The NBA Draft inches closer and the Dallas Mavericks are weighing their options for their pick from the 9 spot. Kentucky point guard De’Aaron Fox is on the team’s radar, but chances are they won’t have a chance to select him. Fox’s draft stock has risen over the last few weeks, with many believing he’s a lock to go in the top 3. Should the Mavericks decide that they want Fox, they would need to figure out a way to trade picks with one of the teams selecting at the top of the draft.

Fox’s elite athleticism and speed is a major reason why so many teams are becoming more interested in the Wildcat. He’s an explosive offensive player and can use his speed to get around defenders. With those abilities and his 6’3” frame, he has all the physical tools to be a successful point guard at the next level. However, like most players his age, Fox needs to add weight or risk getting pushed around by stronger players.

He’s a playmaker who can attack at different speeds. Fox sometimes dribbles himself into trouble, and his middling 2:1 assist-to-turnover ratio is far from ideal. But he has an obvious feel for the game and is capable of getting his teammates points. He’s strong on the defensive end, too. Fox’s supporters like to mention his matchup with top prospect Lonzo Ball. The two matched up last season and Fox held Ball to 5-for-12 shooting with six turnovers.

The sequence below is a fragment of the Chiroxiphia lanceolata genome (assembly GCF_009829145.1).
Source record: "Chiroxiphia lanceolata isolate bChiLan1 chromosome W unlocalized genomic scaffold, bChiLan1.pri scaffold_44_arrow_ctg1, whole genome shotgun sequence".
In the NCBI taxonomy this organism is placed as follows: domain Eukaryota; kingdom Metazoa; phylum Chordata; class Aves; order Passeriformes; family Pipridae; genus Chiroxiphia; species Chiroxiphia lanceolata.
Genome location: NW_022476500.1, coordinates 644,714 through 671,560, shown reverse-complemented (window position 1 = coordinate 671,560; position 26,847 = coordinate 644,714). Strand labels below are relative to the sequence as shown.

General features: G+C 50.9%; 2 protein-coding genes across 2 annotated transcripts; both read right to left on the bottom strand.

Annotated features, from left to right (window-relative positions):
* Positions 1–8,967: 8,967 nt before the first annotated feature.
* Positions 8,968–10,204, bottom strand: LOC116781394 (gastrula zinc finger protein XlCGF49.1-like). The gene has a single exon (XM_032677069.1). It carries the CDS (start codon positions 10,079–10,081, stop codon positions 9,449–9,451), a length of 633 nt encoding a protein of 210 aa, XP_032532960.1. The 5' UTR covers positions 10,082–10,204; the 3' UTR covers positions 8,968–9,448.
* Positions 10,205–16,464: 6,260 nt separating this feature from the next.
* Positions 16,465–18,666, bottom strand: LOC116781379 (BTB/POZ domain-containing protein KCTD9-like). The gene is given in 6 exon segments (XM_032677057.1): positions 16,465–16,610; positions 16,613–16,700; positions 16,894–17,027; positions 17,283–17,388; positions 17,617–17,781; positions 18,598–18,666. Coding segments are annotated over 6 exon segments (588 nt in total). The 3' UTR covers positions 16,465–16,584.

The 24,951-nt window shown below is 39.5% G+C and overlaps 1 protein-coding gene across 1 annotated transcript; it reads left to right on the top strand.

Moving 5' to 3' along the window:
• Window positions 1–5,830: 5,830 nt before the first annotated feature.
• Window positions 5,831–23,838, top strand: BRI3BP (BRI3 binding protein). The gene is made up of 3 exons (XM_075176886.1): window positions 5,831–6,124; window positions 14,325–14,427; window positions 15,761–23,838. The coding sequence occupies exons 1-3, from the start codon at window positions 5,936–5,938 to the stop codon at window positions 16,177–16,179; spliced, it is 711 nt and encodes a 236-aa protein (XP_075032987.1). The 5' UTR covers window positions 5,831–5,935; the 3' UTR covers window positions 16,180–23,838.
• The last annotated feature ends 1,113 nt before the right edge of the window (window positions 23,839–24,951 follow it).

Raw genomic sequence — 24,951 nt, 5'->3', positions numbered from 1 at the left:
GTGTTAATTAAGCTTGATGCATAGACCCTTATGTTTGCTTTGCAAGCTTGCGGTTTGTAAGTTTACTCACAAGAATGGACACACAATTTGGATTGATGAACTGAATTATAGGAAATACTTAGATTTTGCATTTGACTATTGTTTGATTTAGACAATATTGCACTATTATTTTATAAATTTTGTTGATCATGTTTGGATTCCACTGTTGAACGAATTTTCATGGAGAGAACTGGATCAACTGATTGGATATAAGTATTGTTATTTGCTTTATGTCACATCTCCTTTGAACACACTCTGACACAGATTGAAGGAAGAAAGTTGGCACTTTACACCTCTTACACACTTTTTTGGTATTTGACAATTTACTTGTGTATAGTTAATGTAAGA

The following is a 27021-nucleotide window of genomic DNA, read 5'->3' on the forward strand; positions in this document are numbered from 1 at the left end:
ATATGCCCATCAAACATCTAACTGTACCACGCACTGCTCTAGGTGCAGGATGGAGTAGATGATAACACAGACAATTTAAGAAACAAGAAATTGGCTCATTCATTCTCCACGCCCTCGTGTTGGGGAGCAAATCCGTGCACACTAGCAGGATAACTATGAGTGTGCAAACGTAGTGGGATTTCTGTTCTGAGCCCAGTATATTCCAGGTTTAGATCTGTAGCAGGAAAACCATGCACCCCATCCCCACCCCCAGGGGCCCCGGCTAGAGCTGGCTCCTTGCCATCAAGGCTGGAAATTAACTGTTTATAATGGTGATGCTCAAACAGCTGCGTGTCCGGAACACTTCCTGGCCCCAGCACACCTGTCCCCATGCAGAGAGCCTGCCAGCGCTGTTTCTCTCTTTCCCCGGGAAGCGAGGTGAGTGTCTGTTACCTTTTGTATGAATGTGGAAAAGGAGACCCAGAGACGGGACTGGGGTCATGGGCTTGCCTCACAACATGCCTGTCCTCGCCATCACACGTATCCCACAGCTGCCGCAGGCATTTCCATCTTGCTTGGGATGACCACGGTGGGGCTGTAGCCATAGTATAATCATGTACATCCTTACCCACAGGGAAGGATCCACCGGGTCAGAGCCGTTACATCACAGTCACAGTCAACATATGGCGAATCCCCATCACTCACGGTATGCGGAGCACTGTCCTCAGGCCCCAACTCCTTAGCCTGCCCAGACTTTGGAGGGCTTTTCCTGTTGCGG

Fox plays a position of need for Dallas, as it’s no secret that the Mavericks are looking to upgrade their point guard position. The guards on the roster lack the passing and playmaking abilities that can make coach Rick Carlisle’s offense really fly. But aside from his size and athleticism, how does he fit the pieces already in Dallas?

Thanks to Rajon Rondo’s catastrophic stint with the Mavericks, it’s abundantly clear that Dallas needs a point guard who can shoot. Without one, their pick-and-roll heavy offense loses its effectiveness as defenders play the point guard for drives and don’t bother honoring the jump shot. Fox’s big weakness is his jump shot. According to Synergy Sports, Fox shot a miserable 28% in the half-court, and 19% from three. Even worse, he shot 24% on jump shots coming from a half-court pick-and-roll. Players can fix their jumpers once they reach the NBA. Whether or not Fox is one of them is perhaps the biggest question he’s facing.

Despite his weaknesses and red flags concerning his fit in the Mavericks’ offense, Fox is still an intriguing prospect. His elite athleticism can’t be ignored, and he has the type of defensive disposition coaches like Carlisle tend to favor. However, unless he dramatically falls on draft night, the Mavericks may never need to make a decision about him.

Jeff Mapua is new to Twitter but a veteran to smart basketball opinions. Follow him at @JeffMapua!